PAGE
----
Believe it or not, there’s more to November than elections, Thanksgiving, and NaNoWriMo. That’s right, the annual penultimate month is also National Life Writing Month. So while some writerly types may be pounding the keys getting their 55,000 words in 30 days, writers and non-writers alike are encouraged this month to put their life stories on paper. In other words, November is Memoir Month!
Here at Three Rooms Press, we love memoirs! Memoir writing often reveals a new angle of a time in history from a very personal perspective. Some of our favorite books are memoirs—and not all of them are nonfiction! If you need inspiration for National Life Writing Month—or if you, like us, simply love memoirs—here’s a list of ones you should definitely check out.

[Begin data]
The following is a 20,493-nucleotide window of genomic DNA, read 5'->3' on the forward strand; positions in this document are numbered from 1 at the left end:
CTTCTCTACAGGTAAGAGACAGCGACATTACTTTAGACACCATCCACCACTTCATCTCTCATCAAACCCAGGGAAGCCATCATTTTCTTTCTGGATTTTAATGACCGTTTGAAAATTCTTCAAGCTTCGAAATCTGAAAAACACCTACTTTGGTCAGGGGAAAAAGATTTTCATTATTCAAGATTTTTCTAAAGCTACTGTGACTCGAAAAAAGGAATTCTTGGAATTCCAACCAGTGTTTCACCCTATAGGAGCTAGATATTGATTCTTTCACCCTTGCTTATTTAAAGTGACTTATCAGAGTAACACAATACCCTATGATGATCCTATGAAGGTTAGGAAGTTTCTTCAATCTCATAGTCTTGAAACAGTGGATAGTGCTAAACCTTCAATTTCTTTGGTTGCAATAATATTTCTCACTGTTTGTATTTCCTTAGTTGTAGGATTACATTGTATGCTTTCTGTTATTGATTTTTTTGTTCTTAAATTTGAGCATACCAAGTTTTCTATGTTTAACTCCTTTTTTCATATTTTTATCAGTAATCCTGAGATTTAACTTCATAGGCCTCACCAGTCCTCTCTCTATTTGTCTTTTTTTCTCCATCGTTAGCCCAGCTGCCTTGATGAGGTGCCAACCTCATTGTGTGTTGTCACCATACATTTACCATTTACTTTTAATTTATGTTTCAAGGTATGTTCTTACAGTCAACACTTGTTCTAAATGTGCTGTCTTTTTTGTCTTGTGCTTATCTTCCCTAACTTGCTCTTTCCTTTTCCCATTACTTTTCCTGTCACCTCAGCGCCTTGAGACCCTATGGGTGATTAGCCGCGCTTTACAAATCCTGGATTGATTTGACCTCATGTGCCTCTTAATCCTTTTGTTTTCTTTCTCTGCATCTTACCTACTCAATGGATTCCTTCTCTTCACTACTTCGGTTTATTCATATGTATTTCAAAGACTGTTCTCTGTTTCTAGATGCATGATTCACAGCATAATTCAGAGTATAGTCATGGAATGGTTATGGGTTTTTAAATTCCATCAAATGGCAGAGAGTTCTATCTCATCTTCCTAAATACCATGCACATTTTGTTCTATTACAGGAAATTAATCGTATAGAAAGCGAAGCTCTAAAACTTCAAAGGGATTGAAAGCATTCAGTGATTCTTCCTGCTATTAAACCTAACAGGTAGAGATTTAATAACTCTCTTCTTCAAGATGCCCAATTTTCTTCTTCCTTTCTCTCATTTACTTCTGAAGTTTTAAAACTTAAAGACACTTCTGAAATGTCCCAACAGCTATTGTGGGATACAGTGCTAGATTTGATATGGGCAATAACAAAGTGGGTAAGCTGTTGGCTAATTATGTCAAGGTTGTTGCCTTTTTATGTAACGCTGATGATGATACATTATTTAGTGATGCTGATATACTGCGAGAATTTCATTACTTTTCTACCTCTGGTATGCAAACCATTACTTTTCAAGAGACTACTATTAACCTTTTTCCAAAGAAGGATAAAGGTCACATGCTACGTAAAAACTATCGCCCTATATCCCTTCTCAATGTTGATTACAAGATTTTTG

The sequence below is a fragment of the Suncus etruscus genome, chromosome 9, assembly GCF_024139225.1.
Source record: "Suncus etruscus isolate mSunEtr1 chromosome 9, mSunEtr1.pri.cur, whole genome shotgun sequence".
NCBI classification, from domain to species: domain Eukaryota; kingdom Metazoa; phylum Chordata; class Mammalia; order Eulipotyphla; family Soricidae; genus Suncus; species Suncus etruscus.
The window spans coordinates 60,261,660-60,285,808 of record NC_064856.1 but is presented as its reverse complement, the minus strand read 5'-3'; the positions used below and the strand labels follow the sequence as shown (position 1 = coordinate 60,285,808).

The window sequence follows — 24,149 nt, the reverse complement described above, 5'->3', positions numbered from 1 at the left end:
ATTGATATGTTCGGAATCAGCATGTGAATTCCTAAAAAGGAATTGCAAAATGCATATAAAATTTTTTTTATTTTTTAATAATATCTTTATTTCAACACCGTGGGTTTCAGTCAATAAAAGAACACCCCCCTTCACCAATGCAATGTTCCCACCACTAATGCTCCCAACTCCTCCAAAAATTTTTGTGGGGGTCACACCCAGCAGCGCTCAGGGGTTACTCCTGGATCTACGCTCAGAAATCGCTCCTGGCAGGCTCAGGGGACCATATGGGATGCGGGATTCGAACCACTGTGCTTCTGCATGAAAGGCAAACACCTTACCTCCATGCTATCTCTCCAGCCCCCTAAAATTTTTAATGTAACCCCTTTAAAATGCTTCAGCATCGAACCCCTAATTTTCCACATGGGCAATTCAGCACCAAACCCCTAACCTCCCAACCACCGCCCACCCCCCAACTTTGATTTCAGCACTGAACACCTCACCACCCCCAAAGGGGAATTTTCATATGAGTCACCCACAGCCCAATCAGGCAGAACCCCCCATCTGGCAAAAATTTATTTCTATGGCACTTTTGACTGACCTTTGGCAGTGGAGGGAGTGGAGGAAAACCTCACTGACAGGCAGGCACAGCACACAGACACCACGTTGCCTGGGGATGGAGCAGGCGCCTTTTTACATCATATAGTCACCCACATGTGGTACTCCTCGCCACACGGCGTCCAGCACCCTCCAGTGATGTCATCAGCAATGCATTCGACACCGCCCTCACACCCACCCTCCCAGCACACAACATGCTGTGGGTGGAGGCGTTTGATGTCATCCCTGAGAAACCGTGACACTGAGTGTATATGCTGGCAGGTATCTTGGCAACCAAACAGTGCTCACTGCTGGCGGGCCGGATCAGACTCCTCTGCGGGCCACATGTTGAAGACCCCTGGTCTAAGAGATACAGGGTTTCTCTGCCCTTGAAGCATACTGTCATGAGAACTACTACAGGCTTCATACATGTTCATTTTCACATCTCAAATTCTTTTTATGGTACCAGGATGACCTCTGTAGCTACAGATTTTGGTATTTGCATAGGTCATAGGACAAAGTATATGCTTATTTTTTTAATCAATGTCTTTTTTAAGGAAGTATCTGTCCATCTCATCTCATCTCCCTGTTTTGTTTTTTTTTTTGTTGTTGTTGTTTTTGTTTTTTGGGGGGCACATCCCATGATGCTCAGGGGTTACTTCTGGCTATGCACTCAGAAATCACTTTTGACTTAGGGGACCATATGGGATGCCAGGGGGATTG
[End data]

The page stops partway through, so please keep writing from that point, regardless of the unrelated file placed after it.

Order any of these titles from Three Rooms Press Direct and get 20% Off through November 30 with PROMO CODE: MEMEME
This “beautifully observed memoir from a key early CBGB/Max’s Kansas City player” (MOJO Magazine) features the author in the early days of NYC punk, hanging out with the New York Dolls, writing the French lyrics for Blondie’s hit Denis, Denis, attending the first ever Ramones gig in an NYC loft, and lighting up the stage as lead singer for long-time live punk faves The Senders. The Observer raves “Phil Marcade is the coolest motherfucker you’ve never heard of.” Foreword Reviews says “Marcade’s stories surprise and delight.” With a preface by Debbie Harry and introduction by Please Kill Me’s Legs McNeil, this book is a must-have for any fan of punk rock—or just great writing. Warning: You’ll be moved to tears—laughing AND crying, it’s just that good.